Corps postpones third Birds Point blast

By Gus Bode

Donald Tolivick, a resident of Olive Branch, Ill., waits for rescue Friday on the second floor of the Horseshoe Lake Motel. The Birds Point levee was blasted for the third time yesterday evening to relieve water levels, and the blast is expected to divert water 35 miles away from Cairo and Olive Branch. – Photo provided by Steve Matzker

Additional rain Wednesday, and water that has travelled from northern parts of the Ohio and Mississippi rivers, has the water level at Birds Point levee back to near 61 feet.


More aluminized slurry is needed to blast the Birds Point levee, located in southeast Missouri’s Mississippi County, to release more water pressure, said Jim Pogue, spokesperson for the Army Corps of Engineers. The corps blasted holes at 10 p.m. Monday and noon Tuesday in the levee, allowing water from the two rivers to flood the New Madrid Floodway. The flooding has displaced one-third of Mississippi County’s residents.

The corps called in more explosives to break open a hole in the levee to help control water levels upstream on the Mississippi and Ohio Rivers, Pogue said.

A third blast was scheduled to take place at 9 p.m. Wednesday but was postponed due to logistical issues, according to the Army Corps of Engineers website. No revised blast time has been listed.

The blast was expected to divert water 35 miles away from Cairo, located between the swelling Ohio and Mississippi Rivers, before it flowed south to New Madrid, Mo., also located along the Mississippi River.

Col. Vernie Reichling, commander of the Memphis Corps district, said workers were on duty in 24- to 36-hour shifts Monday, pumping liquid explosives from barges into pipes inside the top of the levee.

Workers battled driving rains and 50 mph winds Monday on the river to move into position for the second blast about 40 miles away at the southern end of the floodway, Reichling said.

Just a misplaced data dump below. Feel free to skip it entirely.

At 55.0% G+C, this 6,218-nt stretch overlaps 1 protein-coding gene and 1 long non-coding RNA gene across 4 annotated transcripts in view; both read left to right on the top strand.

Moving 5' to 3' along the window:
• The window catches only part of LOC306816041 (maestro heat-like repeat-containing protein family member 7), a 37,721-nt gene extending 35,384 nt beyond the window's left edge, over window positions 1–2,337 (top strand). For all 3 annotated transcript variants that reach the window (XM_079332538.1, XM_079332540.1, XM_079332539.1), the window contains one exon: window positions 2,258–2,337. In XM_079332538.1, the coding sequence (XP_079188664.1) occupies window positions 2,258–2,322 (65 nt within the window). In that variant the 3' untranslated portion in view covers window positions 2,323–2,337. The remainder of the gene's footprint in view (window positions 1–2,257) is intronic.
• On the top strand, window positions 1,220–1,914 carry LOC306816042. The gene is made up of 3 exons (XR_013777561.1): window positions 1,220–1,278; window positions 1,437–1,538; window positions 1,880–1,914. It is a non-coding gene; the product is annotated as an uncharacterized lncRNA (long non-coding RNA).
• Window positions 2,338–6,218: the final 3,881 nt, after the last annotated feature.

Anderson said some pipes were already flooded when the first barge arrived, and engineers had to wait for a second barge with equipment to pump the water out.


The third hole will be blasted from the southern end of the levee, Anderson said. The corps will use a different explosive agent, which they expect to be more effective, from a company in Marion, he said.

Carlin Bennett, commissioner of Mississippi County Mo., said the corps has destroyed 136,000 acres of Missouri farmland with the blasts, and they are expecting more with the continued blasts.

Contrary to Reichling’s report that water levels decreased by 4 feet, Bennett said the water levels have only dropped 1.2 feet.

“When we executed the operation, we went through more of the slurry mix than we expected to,” Anderson said. “This is the first time this has been attempted with this system.”

Maj. Gen. Michael Walsh said he didn’t expect the water levels to rise back to the level they were at Monday.

Water released from the Ohio River dam and Cairo rain forecasts for the next five days pose problems, Walsh said.

The New Madrid Floodway, created after the Great Flood of 1927,  is one of four floodways developed by the corps to prevent flood damage. The land it covers is a mix of public and private property.

Most of the land has an easement in place which allows the corps to flood  it in emergency situations, Anderson said.

However, the agreement hasn’t been acted upon since 1937, he said.